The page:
Despite the turmoil in the US financial markets, foreign demand for US securities remain robust, particularly since the Treasury’s International Capital flow report was for September, the month that Lehman collapsed.
TIC Report Explains Dollar Rally
Demand was particularly strong for US Treasuries and equities but foreigners dumped corporate bonds on the fear of default risk. As a testament to China’s rising economic power, they have now surpassed Japan as the largest holder of US debt. In September, increased repatriation led to a net sale of US securities by the Japanese while China accumulated a growing amount of US securities for the third consecutive month. The increase in foreign holdings of US debt helps to explains the dollar’s recent rally because despite higher issuance, demand for US Treasuries remains voracious.
Top 5 Owners of US Treasury Securities
Watch out for Paulson and Bernanke
The strong TIC report and the positive news from the tech sector is helping to fuel a recovery in Dow futures, which is driving the US dollar and Japanese Yen lower. We could see a recovery in carry trades today as long as Bernanke and Paulson don’t rain on the party when they testify on the government’s implementation of the $700B bailout plan before the House Financial Services Committee. This is a big risk since Paulson indicated yesterday that he will be leaving the clean up job for the new Administration. He does not plan on requesting the second half of the $700B bailout plan to leave firepower for Obama’s team. If Paulson continues to wash his hands of this mess, the market may begin to sell off once again, driving carry trades lower on the fear that nothing new will be implemented until Obama takes office. With 8 weeks to go before Bush leaves office, the current Administration is more focused on wrapping things up than starting new initiatives.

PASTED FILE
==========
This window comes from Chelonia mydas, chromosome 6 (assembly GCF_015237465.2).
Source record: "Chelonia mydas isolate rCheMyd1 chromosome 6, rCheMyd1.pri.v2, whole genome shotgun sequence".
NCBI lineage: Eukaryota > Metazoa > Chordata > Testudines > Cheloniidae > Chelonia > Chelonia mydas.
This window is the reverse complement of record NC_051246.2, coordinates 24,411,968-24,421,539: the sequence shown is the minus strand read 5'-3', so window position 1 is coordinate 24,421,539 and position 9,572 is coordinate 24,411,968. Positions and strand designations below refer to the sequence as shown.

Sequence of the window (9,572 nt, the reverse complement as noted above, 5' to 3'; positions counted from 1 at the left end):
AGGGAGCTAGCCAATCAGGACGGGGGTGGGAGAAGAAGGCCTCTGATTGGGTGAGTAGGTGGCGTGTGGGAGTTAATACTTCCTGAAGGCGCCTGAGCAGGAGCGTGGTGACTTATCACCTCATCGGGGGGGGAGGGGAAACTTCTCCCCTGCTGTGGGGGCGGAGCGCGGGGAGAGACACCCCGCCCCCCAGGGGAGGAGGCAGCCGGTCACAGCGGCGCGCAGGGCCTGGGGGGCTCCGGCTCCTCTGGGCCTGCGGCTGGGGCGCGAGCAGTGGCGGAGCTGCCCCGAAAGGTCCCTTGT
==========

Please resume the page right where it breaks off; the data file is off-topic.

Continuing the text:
Higher Core Prices Will Not Stop the Fed From Easing Rates in December
Headline producer prices saw the largest drop on record, but core prices edged higher. The big drop was hardly a surprise because import prices, a leading indicator for producer prices fell as well. Although the jump in core prices is a bit surprising, lower headline prices should eventually filter into core prices while slowing global demand could naturally drive down prices. Inflation is not a problem and will not stop the Federal Reserve from easing interests again in December.